The Daddy Trap
James Williams (not his real name) has paid nearly $9,000 in court-ordered child support since 1996 for two children, though he has proved to the Missouri Division of Child Support Enforcement that he is not their father. The mother of the children has testified under oath that one of two other men may have fathered the children, and Williams has given the DCSE a copy of a DNA test that proves he is not the father of the twin girls, who were born to his former girlfriend in 1992.
But the state will not attempt to prove either of the other men is the father, an attorney for the DCSE wrote to Williams’ lawyer in 1998: “As far as the state is concerned … your client is the father.”
“It’s conclusive that he’s not the dad,” says Williams’ lawyer, Robert Houske. “They’ve got the blood test saying he’s not the dad. They’ve got the mother saying, ‘Well, there were two other fellas, and I don’t think he should have to pay any more child support.'”
Missouri and some other states have argued that the interests of the children require some men to continue paying child support even after a DNA discrepancy comes to light. But Williams says his situation is unique.
Back in 1992, Williams’ former girlfriend applied for and received welfare benefits for the twins, which triggered the state’s search for their father. Williams told a social worker then that he had doubts about the twins’ paternity, and he asked her to schedule a blood test.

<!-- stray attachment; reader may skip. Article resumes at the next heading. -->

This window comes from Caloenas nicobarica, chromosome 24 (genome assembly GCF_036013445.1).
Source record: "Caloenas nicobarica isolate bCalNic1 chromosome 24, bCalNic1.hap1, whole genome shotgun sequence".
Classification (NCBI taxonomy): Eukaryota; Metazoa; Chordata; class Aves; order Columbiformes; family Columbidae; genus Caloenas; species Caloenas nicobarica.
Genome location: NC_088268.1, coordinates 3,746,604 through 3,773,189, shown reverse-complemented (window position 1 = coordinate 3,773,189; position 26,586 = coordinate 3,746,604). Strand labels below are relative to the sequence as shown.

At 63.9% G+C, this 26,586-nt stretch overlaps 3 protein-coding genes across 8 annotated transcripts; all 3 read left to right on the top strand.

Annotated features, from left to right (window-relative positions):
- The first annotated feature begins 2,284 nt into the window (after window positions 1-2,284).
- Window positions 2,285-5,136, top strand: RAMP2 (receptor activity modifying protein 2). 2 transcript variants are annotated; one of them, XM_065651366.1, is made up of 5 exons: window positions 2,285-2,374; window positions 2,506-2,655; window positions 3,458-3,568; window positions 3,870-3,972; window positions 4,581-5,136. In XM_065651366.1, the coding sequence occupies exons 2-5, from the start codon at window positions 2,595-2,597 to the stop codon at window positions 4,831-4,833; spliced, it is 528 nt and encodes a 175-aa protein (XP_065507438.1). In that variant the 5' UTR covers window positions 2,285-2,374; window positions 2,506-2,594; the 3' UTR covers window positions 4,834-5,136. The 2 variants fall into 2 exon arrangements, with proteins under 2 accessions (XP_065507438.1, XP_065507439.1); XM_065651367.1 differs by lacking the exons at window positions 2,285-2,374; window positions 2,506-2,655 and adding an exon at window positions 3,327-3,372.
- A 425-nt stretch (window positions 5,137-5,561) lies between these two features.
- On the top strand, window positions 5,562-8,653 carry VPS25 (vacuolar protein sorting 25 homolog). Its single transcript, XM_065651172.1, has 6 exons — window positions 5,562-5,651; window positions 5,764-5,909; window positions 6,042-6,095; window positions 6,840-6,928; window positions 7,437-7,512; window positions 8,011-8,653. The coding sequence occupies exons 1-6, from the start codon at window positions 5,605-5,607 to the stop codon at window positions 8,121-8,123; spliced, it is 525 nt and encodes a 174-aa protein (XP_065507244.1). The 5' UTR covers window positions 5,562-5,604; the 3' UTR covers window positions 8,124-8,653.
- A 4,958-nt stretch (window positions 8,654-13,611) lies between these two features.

“I just needed to know if [the children] were mine so that I could know how to adjust my life,” Williams recalls. The state did not set up the paternity test, however, and took him to court.
Williams insists that he never received notice of a March 1995 paternity hearing. When Williams didn’t show up, a default judgement declared him to be the father. He would pay $264 a month, a judge ruled. On top of that, Williams was ordered to reimburse the state for approximately $5,000 paid in welfare benefits to the children since 1992.
Williams finally arranged and paid for a $750 DNA test himself in 1997. The report from the Fairfield, Ohio, lab was unequivocal: “The alleged father lacks the genetic markers that must be contributed to the child by the biological father … the probability of paternity is zero percent.”
But that made no difference. The state would consider letting Williams off the hook only if his attorney contacted the other two men and Williams paid for their paternity tests. Otherwise, Williams must pay child support until the two girls reach age eighteen.
Even if Williams tried to track down the two men named as potential fathers, it’s unlikely he would find them.
“One of the individuals is dead. They don’t know where the other individual is and what kind of employment this person has,” Houske says. “What they do know is that [my client] is gainfully employed and has a pretty good job.”
Houske filed a motion against the paternity judgment last month in Jackson County court. The state filed its own motion to keep the order in place. “The law should make common sense,” Houske says. “This just absolutely defies common sense.”
The state is just doing its job, insists Mike Shortridge, chief counsel for the DCSE. “It is in the best interest of the child to have an order for child support,” Shortridge says.
“If these children were mine, I wouldn’t need the state or any type of agency to come in and take care of my responsibility,” Williams says. “That would have just come automatically.”